6 Classical Composers and Compositions Inspired by Storms
Haydn. Symphony 39 'Tempesta di Mare'.
Haydn has been credited with creating the Sturm und Drang style in Classical music, pushing the era onto the next stage, bridging the gap between the enlightenment and Romantic.
Sturm und Drang translates as "storm and stress" and initially originated in 1776 in German literature in a play of the same name by Abel Seyler.1
Haydn, caught up in the Zeitgeist of the late 1770s and 1780s, jumped on this revolutionary bandwagon and turned his hand to writing emotionally charged symphonies. Until that time minor keys tended to be an unusual choice for the symphonic form. Symphonies were meant to entertain in a genial, unprovocative manner. In short, symphonies didn't rock the boat and were perfect for ladies and gentlemen observing the restrained social rules of the day (at least, in public).
By unleashing orchestral works that overturned expected conventions, Haydn's target audience was provoked into reacting. Upsetting the apple cart, Haydn threw down an impassioned gauntlet. The shock of the new for the eighteenth century.
There are several symphonies Haydn wrote which can be grouped under the Strurm and Drang banner, number 39, Tempesta di Mare (Storm at Sea) being one of them. Restless and edgy it's in the key of G minor. Due to G being the bottom string of the violin, there is a deep-seated, hunkered down, feet braced on the deck grip to the music.
In the first movement Haydn shakes the music around, but due to the strong G anchor, it withstands the agitated waves whipped up by the string section.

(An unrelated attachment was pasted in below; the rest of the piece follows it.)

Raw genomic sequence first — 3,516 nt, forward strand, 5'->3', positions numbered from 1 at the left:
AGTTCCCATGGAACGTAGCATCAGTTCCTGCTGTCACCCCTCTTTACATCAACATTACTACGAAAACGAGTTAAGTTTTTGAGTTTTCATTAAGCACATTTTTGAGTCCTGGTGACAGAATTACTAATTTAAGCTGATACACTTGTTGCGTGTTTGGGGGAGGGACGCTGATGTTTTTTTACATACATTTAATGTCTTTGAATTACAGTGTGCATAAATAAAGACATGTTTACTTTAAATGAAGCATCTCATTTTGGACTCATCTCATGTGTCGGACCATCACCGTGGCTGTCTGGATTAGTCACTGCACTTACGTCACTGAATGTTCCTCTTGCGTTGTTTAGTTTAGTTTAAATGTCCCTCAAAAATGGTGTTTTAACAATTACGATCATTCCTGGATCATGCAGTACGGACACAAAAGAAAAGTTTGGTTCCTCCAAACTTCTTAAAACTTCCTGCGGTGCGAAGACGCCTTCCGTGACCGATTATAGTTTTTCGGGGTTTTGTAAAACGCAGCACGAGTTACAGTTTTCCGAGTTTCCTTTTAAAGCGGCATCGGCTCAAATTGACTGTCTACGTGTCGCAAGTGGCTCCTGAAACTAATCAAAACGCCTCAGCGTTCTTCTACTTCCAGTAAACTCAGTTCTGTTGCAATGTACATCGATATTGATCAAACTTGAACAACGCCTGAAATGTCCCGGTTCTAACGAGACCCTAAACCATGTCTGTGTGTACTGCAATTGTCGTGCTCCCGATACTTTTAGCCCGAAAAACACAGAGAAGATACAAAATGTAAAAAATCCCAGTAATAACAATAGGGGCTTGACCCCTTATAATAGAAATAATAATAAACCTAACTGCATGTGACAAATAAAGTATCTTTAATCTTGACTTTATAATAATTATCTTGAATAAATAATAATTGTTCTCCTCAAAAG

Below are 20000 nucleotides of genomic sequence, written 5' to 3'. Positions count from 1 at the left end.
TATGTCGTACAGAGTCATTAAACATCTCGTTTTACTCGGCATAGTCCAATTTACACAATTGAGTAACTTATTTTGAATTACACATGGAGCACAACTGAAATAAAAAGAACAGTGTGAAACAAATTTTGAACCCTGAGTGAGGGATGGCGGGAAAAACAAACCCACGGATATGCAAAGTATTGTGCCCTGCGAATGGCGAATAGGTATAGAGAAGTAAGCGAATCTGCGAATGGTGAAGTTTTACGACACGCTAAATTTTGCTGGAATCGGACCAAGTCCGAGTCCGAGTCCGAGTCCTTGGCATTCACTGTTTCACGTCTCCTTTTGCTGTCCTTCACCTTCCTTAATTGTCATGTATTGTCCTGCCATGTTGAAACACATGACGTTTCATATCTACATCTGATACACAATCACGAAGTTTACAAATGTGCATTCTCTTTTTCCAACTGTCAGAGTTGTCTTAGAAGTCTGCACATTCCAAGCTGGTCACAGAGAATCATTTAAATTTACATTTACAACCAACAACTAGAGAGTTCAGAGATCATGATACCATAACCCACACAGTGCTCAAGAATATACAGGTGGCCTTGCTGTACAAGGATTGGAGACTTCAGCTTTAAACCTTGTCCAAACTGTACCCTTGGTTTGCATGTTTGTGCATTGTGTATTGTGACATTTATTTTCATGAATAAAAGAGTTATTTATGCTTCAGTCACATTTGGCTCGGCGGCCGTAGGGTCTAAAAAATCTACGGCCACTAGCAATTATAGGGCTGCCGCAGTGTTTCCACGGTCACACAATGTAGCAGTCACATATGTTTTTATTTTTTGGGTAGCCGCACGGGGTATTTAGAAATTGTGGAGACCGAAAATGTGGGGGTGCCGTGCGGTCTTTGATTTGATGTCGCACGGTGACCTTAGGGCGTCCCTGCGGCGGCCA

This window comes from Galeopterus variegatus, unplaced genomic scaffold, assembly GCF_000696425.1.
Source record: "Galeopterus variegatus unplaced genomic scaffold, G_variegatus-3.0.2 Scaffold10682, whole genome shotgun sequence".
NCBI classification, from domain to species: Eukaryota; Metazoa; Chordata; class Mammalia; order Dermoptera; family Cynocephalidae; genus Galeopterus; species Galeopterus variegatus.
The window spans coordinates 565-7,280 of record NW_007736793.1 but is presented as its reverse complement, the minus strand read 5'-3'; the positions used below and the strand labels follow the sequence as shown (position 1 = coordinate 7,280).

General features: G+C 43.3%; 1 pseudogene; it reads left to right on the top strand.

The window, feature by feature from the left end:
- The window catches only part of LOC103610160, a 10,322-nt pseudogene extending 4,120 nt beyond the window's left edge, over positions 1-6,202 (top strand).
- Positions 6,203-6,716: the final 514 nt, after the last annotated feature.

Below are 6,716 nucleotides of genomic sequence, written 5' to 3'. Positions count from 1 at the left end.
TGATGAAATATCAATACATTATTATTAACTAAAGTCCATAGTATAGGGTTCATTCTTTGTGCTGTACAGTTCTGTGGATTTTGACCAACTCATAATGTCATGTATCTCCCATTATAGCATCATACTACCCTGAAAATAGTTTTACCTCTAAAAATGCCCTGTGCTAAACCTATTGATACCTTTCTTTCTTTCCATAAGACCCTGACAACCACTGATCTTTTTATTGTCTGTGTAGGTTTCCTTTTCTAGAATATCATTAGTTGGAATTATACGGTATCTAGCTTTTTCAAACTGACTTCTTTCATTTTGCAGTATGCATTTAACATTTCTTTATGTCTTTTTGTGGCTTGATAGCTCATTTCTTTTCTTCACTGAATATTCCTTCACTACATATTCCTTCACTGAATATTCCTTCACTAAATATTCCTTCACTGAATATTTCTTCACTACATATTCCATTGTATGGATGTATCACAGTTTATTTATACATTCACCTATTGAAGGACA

After the first theme rushes by, Haydn plays with his astonished audience by adding hiatus, as if to say, 'Got your attention now, have I?'
After the first movement's initial storm, comes the calm. The strings bob along in the major key and everyone catches their breath, but then the minuet and trio reminds the audience that at any moment the storm might again be on the horizon. The trio provides a breather and the wind and brass are allowed to shine.
Tremolando strings in the final movement provide the scenery for more unrest as the sailors try to steady the ship. Quick string figuration unfurls wave after unrelenting wave, with only brief respites, splashing into the sea wall at the final bar.
Callout:This recording by Trevor Pinnock and The English Consort is fabulous, Meticulously clear and crisp in it's delivery, the orchestra flies along, though never at the expense of the detail in Haydn's imaginative writing.
Haydn Symphony no. 39 'Tempesta di Mare'. The English Concert Conducted by Trevor Pinnock
Johann Strauss II 1825-1899
Johann Strauss II. Polka 'Thunder and Lightening'
A good old rollick from start to finish is Johann Strauss's polka Donner und Blitzen or as many of us know it, Thunder and Lightening. Brief ripples in the low strings, thumps on the side drum, clashes of cymbals, it's all there setting the stage for the stormy dance through one of Strauss's enduring compositions.
Mention Strauss's name and you might immediately home in his wonderful waltz creations for Viennese society - he was dubbed 'The Waltz King' - but he wrote over fifty polkas and Thunder and Lightening is probably the most famous of them.
I rather think this is a storm to entertain, watching the jagged flashes of electricity and counting how far away the thunder is from the comfort and safety of a drawing room window, more a son et lumière than actually being outside, rushing for cover and getting drenched in the process.
It's not only the audience being amused here, at this recording of the New Year's Day concert from Vienna; the orchestra look if they're having a pretty good time too.
Johann Strauss II.. Polka Thunder and Lightening'. The Vienna Philharmonic Conducted by Daniel Barenboim